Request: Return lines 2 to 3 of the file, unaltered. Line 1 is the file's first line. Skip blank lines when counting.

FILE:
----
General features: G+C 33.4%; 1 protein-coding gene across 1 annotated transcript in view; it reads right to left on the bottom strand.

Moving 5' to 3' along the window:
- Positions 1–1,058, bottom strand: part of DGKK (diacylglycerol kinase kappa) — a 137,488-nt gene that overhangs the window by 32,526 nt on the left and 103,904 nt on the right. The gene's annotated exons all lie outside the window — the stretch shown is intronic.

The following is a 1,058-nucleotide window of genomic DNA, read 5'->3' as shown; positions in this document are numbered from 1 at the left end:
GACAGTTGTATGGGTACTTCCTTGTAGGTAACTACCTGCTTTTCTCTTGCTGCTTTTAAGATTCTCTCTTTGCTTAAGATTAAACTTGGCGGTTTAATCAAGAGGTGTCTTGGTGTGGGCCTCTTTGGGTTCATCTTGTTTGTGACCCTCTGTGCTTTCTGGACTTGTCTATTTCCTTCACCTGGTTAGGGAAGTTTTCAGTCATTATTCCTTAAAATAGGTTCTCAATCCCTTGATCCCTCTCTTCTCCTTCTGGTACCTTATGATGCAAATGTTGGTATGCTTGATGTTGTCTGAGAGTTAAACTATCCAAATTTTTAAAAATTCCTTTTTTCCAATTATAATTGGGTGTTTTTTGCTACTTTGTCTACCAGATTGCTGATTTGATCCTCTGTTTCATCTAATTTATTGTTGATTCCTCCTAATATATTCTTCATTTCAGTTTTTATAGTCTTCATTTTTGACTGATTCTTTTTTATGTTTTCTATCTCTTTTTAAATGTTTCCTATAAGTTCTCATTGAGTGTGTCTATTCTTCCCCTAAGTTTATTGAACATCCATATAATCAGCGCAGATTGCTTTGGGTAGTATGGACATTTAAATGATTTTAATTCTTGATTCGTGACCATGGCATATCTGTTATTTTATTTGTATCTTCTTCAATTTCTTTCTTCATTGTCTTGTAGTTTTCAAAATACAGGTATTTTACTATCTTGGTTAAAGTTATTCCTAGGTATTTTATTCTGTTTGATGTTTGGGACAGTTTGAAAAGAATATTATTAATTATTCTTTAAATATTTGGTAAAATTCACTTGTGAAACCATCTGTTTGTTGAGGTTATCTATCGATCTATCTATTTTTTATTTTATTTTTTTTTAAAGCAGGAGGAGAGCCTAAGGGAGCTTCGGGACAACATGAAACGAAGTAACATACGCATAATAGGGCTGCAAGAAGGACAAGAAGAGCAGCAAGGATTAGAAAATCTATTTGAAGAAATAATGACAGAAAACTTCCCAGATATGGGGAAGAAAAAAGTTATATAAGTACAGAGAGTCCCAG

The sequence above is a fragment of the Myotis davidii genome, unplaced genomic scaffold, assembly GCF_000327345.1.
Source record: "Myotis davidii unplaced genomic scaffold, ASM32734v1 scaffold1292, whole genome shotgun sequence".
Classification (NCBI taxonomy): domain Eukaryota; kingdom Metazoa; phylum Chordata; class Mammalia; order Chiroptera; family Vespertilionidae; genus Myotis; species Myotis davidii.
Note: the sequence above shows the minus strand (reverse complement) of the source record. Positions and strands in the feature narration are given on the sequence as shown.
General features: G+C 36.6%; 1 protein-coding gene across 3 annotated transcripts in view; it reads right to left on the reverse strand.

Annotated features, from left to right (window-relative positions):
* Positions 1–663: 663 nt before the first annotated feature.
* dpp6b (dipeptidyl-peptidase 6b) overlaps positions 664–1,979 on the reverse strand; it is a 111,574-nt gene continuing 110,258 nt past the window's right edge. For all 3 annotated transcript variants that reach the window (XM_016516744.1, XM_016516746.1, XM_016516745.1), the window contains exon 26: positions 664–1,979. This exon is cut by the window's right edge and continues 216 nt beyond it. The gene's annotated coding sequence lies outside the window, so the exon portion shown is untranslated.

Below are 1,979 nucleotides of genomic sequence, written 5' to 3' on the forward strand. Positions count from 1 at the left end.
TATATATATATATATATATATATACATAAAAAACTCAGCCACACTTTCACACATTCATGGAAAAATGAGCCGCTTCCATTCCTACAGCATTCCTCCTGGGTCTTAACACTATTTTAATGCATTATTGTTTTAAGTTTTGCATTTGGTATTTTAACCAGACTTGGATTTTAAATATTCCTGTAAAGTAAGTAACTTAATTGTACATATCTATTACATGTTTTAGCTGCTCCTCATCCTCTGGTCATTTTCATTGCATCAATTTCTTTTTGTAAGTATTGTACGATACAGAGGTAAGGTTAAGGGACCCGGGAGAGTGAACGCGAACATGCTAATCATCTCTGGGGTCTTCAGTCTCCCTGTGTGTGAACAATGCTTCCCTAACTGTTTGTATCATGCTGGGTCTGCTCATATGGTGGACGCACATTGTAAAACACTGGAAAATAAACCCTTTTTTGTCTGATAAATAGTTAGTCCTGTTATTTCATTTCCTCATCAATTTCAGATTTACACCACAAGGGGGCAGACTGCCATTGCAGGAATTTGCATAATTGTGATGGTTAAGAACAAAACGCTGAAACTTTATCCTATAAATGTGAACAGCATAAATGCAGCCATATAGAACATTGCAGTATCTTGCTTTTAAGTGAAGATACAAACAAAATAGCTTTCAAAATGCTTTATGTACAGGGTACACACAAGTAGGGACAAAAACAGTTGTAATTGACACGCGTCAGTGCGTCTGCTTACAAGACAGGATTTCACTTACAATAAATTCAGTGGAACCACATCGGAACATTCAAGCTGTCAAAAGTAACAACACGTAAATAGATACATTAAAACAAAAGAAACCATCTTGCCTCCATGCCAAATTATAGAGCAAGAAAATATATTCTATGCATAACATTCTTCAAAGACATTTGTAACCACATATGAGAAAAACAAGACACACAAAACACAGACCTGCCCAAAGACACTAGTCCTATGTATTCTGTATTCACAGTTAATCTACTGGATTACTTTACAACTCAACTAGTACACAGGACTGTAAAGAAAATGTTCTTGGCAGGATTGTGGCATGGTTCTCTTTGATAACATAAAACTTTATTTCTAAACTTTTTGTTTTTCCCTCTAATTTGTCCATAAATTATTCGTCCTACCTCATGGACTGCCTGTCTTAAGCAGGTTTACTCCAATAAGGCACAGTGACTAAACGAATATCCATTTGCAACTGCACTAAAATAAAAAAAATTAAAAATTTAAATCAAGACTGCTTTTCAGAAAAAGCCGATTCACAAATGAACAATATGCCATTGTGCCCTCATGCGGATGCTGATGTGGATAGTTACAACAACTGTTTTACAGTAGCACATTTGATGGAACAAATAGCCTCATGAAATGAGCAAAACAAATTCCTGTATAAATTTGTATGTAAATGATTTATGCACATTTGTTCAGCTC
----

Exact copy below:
Moving 5' to 3' along the window:
- Positions 1–1,058, bottom strand: part of DGKK (diacylglycerol kinase kappa) — a 137,488-nt gene that overhangs the window by 32,526 nt on the left and 103,904 nt on the right. The gene's annotated exons all lie outside the window — the stretch shown is intronic.